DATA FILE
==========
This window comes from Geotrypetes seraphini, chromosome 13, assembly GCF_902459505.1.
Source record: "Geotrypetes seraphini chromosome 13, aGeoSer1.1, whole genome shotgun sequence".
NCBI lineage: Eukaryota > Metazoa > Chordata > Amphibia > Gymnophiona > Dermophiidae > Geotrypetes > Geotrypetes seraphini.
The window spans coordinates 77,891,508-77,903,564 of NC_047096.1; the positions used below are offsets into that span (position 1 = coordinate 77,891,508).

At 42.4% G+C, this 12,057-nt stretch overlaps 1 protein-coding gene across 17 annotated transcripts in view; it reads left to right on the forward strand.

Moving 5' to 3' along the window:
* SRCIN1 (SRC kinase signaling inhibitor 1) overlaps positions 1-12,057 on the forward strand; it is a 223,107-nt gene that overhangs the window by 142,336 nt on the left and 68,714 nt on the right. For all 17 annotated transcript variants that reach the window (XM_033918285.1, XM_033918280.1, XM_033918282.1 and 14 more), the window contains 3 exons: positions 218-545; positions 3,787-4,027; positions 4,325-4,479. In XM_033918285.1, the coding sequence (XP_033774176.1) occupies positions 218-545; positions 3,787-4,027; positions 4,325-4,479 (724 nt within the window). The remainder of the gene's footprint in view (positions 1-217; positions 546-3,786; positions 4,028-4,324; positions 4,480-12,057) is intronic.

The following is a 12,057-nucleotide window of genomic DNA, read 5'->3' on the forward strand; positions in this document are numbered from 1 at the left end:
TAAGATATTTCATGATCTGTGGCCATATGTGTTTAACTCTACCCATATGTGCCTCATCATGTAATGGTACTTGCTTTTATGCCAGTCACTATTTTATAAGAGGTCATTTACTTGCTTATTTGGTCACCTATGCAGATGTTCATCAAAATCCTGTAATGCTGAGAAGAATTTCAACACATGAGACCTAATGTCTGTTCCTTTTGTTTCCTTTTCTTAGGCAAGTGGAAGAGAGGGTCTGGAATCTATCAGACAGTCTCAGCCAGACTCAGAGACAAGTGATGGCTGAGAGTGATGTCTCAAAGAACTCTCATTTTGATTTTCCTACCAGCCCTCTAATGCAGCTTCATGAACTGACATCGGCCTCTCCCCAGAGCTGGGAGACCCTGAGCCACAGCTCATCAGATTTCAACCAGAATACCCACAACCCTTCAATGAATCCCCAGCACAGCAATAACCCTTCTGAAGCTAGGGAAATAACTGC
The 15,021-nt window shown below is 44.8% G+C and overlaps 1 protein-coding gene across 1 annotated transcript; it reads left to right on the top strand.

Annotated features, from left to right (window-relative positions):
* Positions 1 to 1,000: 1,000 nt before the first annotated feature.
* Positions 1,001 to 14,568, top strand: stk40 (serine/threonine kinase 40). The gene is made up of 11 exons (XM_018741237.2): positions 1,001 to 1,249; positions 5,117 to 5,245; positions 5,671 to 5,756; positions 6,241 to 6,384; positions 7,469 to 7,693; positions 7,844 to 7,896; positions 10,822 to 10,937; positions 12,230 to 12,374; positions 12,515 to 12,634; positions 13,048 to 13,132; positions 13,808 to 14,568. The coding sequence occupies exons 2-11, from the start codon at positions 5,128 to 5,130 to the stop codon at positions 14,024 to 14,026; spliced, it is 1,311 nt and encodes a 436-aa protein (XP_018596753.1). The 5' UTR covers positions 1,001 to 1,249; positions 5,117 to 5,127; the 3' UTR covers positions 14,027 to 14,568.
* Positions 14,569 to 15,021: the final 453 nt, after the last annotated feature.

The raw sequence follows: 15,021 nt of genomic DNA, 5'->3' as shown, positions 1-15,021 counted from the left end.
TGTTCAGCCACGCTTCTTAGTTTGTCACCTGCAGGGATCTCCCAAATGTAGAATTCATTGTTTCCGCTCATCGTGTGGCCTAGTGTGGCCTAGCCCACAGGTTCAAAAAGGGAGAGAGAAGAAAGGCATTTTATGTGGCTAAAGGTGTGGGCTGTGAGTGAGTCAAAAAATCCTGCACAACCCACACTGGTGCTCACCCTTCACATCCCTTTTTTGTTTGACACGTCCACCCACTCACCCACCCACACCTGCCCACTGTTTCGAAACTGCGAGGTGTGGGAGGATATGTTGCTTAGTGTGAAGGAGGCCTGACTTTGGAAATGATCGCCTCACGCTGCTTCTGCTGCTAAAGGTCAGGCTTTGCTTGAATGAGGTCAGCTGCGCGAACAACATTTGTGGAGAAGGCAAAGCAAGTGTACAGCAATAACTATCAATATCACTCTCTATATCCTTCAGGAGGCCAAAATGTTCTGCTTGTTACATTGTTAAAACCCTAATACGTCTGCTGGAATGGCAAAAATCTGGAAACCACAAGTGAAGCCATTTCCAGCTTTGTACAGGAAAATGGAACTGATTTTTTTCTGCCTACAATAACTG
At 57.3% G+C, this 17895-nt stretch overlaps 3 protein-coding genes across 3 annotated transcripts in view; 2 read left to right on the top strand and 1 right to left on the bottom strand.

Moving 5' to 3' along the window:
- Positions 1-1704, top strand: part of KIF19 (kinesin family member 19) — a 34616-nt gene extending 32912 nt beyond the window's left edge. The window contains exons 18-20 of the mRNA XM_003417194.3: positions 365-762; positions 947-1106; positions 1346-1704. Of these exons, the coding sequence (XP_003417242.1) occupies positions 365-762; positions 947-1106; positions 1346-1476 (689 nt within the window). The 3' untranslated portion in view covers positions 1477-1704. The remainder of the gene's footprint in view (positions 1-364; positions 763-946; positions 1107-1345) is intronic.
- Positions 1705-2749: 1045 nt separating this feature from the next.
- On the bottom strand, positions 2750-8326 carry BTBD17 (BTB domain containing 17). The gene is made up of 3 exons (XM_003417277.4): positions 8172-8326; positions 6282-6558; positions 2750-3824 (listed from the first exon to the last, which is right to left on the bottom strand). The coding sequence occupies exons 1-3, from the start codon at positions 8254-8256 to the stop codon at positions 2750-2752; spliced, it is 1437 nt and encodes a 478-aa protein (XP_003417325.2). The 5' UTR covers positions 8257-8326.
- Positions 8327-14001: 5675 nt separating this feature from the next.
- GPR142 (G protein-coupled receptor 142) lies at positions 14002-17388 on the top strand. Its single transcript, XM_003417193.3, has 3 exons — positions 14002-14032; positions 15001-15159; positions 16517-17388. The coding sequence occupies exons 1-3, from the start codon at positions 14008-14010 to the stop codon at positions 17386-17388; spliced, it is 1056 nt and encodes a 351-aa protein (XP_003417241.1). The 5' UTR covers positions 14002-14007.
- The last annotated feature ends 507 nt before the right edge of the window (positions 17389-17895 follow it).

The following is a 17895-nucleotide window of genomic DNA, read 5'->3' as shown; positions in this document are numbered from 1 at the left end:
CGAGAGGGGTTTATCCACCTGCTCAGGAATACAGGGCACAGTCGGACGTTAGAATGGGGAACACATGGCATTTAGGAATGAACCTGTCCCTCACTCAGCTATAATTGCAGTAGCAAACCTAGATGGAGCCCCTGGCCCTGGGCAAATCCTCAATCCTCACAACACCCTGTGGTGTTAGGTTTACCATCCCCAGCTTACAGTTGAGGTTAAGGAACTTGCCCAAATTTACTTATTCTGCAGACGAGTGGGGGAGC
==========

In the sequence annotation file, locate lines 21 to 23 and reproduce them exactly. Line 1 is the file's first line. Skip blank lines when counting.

- On the bottom strand, positions 2750-8326 carry BTBD17 (BTB domain containing 17). The gene is made up of 3 exons (XM_003417277.4): positions 8172-8326; positions 6282-6558; positions 2750-3824 (listed from the first exon to the last, which is right to left on the bottom strand). The coding sequence occupies exons 1-3, from the start codon at positions 8254-8256 to the stop codon at positions 2750-2752; spliced, it is 1437 nt and encodes a 478-aa protein (XP_003417325.2). The 5' UTR covers positions 8257-8326.
- Positions 8327-14001: 5675 nt separating this feature from the next.
- GPR142 (G protein-coupled receptor 142) lies at positions 14002-17388 on the top strand. Its single transcript, XM_003417193.3, has 3 exons — positions 14002-14032; positions 15001-15159; positions 16517-17388. The coding sequence occupies exons 1-3, from the start codon at positions 14008-14010 to the stop codon at positions 17386-17388; spliced, it is 1056 nt and encodes a 351-aa protein (XP_003417241.1). The 5' UTR covers positions 14002-14007.